“Greed, for lack of a better word, is good.”
Ever since corporate raider Gordon Gekko, the lead character in Oliver Stone’s Wall Street (1987), made that declaration, left-wing opponents of the market economy have regarded that one-liner as the only rebuttal required to silence their libertarian adversaries. (Right-wingers like the national conservatives probably find Gekko’s line useful too.)
But Gekko’s scriptwriters, Stone and Stanley Weiser, neglected to have their creature define the word. How interesting, then, that Gekko says, “for lack of a better word.” Is there no better word or phrase than greed for what he might have had in mind? “The peaceful pursuit of one’s interest” or “the pursuit of happiness” works for me.
The lack of a definition, of course, has never stopped anyone from quoting Gekko. It’s as though a real person had finally blown the whistle on the market economy. It’s about greed, and we all know that greed is the worst thing! What more do we need to know?
Bear in mind that the economy that Gekko operated in was not free, especially in banking and corporate finance. The politicians’ and bureaucrats’ hands were and still are all over it.
The video clip of Gekko praising the morality and efficacy of greed is still a staple of the left. So advocates of the market ought to be prepared for the charge. Milton Friedman can help.
Friedman, the late Nobel-Prize-winning economist, market advocate, and classical liberal was second to none when it came to handling questions from critics, and fortunately we can watch him in action as he answers the charge that greed is a moral stain on the marketplace. (YouTube has many videos showing Friedman answering market critics. Each is a superb lesson in how to respond with patience, civility, and clarity. Everyone would benefit from studying those videos.)
In 1979, eight years before Wall Street, Friedman appeared on Phil Donahue’s popular television program. In this short segment of the interview, Donahue asked Friedman, “When you see the greed and the concentration of power, did you ever have a moment of doubt about capitalism and whether greed’s a good idea to run on?” (Like greed, the ink-blot word capitalism means different things to different people, which it makes it a bad name for a social system. Hence it is often modified with such conflicting adjectives as free-market, crony, laissez-faire, political, and state. That’s only one reason I have for rejecting the word.)
Well, first of all, tell me, is there some society you know that doesn’t run on greed? Do you think Russia doesn’t run on greed? Do you think China doesn’t run on greed?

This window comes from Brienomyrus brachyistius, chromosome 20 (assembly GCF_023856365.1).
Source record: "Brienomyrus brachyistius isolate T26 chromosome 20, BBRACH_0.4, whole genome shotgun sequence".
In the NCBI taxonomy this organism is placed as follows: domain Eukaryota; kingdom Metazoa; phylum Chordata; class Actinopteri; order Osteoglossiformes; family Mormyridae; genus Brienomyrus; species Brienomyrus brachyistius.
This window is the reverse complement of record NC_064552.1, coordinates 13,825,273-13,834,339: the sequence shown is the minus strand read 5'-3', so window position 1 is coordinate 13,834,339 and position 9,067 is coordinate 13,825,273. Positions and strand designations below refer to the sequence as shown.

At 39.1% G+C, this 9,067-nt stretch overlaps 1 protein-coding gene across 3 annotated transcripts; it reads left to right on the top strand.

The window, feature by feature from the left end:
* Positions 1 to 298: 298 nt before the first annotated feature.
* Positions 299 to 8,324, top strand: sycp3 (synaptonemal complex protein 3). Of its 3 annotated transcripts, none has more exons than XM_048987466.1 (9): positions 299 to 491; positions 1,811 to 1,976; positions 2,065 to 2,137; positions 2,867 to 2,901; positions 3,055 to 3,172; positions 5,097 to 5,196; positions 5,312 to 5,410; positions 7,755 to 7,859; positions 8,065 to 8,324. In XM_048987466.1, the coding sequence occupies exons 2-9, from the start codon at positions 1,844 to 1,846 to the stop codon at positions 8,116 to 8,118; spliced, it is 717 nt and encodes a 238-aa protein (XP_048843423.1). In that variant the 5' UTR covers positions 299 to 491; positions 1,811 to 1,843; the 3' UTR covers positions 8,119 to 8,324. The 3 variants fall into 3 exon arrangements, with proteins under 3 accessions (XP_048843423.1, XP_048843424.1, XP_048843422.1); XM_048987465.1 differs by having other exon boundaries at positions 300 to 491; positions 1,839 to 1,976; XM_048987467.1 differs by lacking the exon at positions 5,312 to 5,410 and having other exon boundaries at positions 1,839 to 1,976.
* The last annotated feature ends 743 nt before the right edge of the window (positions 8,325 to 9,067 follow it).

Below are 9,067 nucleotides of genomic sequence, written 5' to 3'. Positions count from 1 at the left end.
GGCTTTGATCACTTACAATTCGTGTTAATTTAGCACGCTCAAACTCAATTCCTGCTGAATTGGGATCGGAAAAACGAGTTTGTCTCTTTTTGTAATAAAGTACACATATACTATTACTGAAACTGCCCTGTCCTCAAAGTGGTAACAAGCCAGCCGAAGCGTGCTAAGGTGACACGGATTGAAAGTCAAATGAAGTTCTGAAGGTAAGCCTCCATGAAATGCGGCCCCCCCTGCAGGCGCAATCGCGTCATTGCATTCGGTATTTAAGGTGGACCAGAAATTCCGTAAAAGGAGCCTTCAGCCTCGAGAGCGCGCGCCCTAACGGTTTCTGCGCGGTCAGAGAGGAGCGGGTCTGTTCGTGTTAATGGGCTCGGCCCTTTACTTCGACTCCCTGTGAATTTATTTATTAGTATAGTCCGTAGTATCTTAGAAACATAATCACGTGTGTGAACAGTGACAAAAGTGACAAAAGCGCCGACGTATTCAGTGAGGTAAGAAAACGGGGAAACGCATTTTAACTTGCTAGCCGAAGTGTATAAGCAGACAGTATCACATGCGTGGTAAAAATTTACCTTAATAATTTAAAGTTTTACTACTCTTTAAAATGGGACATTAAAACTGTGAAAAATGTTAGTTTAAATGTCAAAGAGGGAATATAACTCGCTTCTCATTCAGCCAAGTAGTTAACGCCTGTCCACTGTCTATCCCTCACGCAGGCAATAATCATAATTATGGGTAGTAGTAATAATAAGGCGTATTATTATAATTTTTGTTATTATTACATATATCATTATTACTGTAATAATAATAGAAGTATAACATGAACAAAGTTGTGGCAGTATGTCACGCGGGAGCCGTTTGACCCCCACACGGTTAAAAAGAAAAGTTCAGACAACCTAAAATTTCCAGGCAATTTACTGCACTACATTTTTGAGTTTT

What is greed? Of course, none of us are greedy. It’s only the other fellow who’s greedy.
The world runs on individuals pursuing their separate interests. The great achievements of civilization have not come from government bureaus. Einstein didn’t construct his theory under order from a bureaucrat. Henry Ford didn’t revolutionize the automobile industry that way. In the only cases in which the masses have escaped from the kind of grinding poverty you’re talking about, the only cases in recorded history are where they have had capitalism and largely free trade. If you want to know where the masses are worst off, it’s exactly in the kinds of societies that depart from that. So that the record of history is absolutely crystal clear: that there is no alternative way, so far discovered, of improving the lot of ordinary people that can hold a candle to the productive activities that are unleashed by a free-enterprise system.
Donahue isn’t finished, however. “But it seems to reward not virtue as much as the ability to manipulate the system.”
And what does reward virtue? You think the communist commissar rewards virtue? You think a Hitler rewards virtue? You think — excuse me, if you’ll pardon me — you think American presidents reward virtue? Do they choose their appointees on the basis of the virtue of the people appointed or on the basis of their political clout?
Is it really true that political self-interest is nobler somehow than economic self-interest? You know, I think you’re taking a lot of things for granted. Just tell me where in the world you find these angels who are going to organize society for us. I don’t even trust you to do that. [Smiling.]
Without my intending any criticism, Friedman might have asked Donahue what system he thinks some business people try to manipulate in today’s mixed economy. Isn’t it the interventionist political system that free-market advocates object to? Friedman also might have asked what’s unvirtuous about a system that leaves individuals free to peacefully pursue their happiness through production and trade that necessarily makes many other individuals better off too. State-run or state-guided alternatives are all zero-sum, if not negative-sum, systems. One person’s gain is another’s loss. Only the market economy is positive-sum — win-win. John Stossel likes to underscore that buyers and sellers typically thank each other when they complete their transactions. That should tell the Phil Donahues of the world something.
By the way, if you want an actual good movie on the economics of corporate takeovers, check out Other People’s Money (1991), based on the play by Jerry Sterner, screenplay by Alvin Sargent, directed by Norman Jewison, and starring Danny DeVito and Gregory Peck.